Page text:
several hours later it was still there, though less sharply defined; a
shadow would have shortened in that time.
This feature isn't indicated at all in Rukl. The Times Atlas goes as far
as the crater "B", and there might be a ridge extending from
that crater in the right direction, but so little of it is visible
that it's difficult to tell; the atlas doesn't have a page for the
area around Riccioli, unfortunately.
On Christmas 1998, I brought along my little 80mm f/7 refractor to show
the moon, Saturn and Jupiter to family members. Later in the evening,
the party got boring (everybody clustered around the TV switching between
football and golf) and I wandered outside to play with two of my
presents, a new set of sketching pencils and a 5mm Takahashi LE eyepiece
(Taks are wonderful planetary eyepieces!) The jagged shadows from the
Alps were very striking that night.
I couldn't see the Alpine Valley Rille in the little 80, of course.
Plato and Fontenelle.
Fontenelle is the one with just its rim illuminated.
Image flipped after scanning to match the "real" view.
Schiller at sunrise.
On the night of July 29, 1998, observing at 112x from Redwood City
with my 80mm f/7 refractor, Alexander's
western wall extended out into the darkness (left).
Above Alexander are Eudoxus and
Half an hour later, Julius Caesar
(right) also stood out,
along with the prominent gash of a valley just to the crater's north,
which was still in darkness.
The apparent crater just beginning to peek into the light to
the south of Julius Caesar isn't shown clearly
at all on Rukl's chart 34; I'm not sure what it is.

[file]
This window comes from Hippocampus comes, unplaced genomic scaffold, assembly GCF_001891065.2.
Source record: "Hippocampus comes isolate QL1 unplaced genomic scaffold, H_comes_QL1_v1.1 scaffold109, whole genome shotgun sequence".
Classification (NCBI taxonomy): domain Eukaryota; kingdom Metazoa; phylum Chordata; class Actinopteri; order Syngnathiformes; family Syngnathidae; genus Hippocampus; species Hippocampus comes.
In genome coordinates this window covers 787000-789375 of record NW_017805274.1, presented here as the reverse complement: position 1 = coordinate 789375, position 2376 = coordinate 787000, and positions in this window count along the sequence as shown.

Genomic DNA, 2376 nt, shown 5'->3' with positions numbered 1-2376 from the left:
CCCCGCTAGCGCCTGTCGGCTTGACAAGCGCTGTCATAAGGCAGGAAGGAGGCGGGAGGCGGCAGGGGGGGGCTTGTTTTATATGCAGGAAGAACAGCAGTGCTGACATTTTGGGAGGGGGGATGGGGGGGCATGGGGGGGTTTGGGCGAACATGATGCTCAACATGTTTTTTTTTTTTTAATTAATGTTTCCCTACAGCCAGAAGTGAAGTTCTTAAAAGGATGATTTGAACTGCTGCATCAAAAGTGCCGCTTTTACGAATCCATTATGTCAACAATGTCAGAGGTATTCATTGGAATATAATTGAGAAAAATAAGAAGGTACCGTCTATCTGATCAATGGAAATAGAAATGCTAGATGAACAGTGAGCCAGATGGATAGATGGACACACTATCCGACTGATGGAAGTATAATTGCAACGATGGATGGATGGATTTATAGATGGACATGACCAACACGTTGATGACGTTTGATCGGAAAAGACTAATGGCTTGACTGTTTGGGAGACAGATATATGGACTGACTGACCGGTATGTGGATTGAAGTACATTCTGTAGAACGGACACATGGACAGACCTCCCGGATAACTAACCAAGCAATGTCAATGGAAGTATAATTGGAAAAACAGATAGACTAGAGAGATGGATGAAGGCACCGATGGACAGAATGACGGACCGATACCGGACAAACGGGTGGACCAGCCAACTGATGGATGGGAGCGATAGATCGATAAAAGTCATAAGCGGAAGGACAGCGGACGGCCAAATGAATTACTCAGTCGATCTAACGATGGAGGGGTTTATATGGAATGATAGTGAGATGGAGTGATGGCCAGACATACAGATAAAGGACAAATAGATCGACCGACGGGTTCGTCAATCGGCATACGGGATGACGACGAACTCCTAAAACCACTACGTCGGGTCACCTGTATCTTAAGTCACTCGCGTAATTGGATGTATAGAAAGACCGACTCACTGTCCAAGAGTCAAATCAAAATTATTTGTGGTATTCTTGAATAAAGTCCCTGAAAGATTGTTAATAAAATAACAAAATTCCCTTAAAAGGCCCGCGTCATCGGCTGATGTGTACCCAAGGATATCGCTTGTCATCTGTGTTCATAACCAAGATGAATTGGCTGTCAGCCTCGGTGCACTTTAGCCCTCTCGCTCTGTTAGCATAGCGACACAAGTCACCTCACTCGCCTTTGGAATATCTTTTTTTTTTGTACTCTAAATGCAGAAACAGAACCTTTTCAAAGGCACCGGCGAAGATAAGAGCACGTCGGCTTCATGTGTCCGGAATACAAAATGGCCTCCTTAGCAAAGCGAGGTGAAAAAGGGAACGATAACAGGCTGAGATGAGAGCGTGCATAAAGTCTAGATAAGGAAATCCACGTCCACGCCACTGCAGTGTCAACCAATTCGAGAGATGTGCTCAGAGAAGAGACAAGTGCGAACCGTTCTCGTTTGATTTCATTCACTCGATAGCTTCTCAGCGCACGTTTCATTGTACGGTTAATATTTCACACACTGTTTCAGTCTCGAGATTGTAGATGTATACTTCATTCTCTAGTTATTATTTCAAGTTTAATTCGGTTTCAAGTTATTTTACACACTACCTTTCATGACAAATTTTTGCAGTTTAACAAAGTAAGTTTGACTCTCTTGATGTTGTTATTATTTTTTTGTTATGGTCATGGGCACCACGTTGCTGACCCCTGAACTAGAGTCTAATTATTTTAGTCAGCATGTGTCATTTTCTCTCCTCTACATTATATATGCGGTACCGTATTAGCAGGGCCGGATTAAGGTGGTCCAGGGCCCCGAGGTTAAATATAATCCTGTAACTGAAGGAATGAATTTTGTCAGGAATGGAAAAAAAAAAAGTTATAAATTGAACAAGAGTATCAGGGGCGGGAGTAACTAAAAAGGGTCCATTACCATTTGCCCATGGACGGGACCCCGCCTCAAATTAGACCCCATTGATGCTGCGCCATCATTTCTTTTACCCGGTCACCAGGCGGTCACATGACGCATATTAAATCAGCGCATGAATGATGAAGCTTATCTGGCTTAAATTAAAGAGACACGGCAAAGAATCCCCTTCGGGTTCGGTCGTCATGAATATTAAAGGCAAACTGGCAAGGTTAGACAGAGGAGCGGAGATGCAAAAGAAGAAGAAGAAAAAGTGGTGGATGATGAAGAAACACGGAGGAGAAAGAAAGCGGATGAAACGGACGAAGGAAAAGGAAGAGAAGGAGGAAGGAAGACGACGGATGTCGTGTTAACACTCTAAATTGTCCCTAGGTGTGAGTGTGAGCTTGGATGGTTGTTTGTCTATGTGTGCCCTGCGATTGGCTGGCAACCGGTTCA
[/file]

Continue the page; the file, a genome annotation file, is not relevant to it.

Just south of Julius Caesar, the forked tip of Rima Ariadaeus was
just beginning to poke into the sunlight; but it was very difficult
to see in the 80mm (much easier in a nearby 130mm Fluorite) and is
not depicted on the sketch. A thin black shadow extended from the
east (perhaps from a peak on the edge of the crater Ariadaeus E)
to align almost exactly with the rille, making it even more difficult;
alas, I did not have time to sketch the view in the 130mm as the moon was
rapidly descending into the poor seeing of a cloudbank.
On 6/14/98, about three days after full moon, I caught sunset over
Mare Nectaris. The shock ring from the Nectaris impact (which includes
the Altai Scarp) was very prominent, as was Piccolomini, and in
addition, south of Piccolomini, Stiborius
showed up as an interesting
double ring of shadow with a lovely sunset ray streaming through.
On 7/5-6/98, playing with a new toy, an 80mm f/7 refractor, I noticed
an interesting partially-shaded ray of light in still-dark
Another view of Schickard
on the terminator -- 3/29/1999 at 8pm PST, with a Tak FS128.
I got an I/O error trying to upload the larger image; will upload it later.
In June and August, '97, when a favorable libration brought the
Orientale Basin into view,
I made two sketches of the area. I also have a
labelled version of the
sketch at left.
A year later, on July 8, '98, was an even better showing of Orientale.
The triple rings around the impact basin were clearly visible, and
Maunder with its huge central peak, as I'd seen a year earlier in the
sketch at left, was again very prominent. Rukl doesn't show Maunder's
central peak being at all like this.
June '98, it was cloudy on the best night for Orientale, but then clear
the next night (when the libration was better, anyway) so I tried
identifying craters and maria on the limb. I used my VX102 refractor;
on the limb of the moon, the color error in the achromat is very noticable,
so I played around with filters. I don't have a minus-violet, but an orange
filter helped tremendously; a light yellow didn't help nearly as much.
Note that this image is mirrored to match the real moon.
Birt, Birt A, and the Straight Wall,
at sunrise. This is the first sketch I made which I really liked.
9/18/99 at Fremont Peak, sunrise in Clavius
was earlier than I'd seen it before.
Charcoal pencil sketch of the progress of sunrise over
March 7, 1998. 80mm Vixen achromat, 5mm eyepiece.
Pencil sketch of the progress of sunrise over Clavius.
Another sunrise over Clavius, this time fighting clouds on May 4, 1998
with a VX102 and a 9mm eyepiece.
While looking for the Burnham sunrise ray, I became lost and found a
ray coming out of the crater Vogel instead.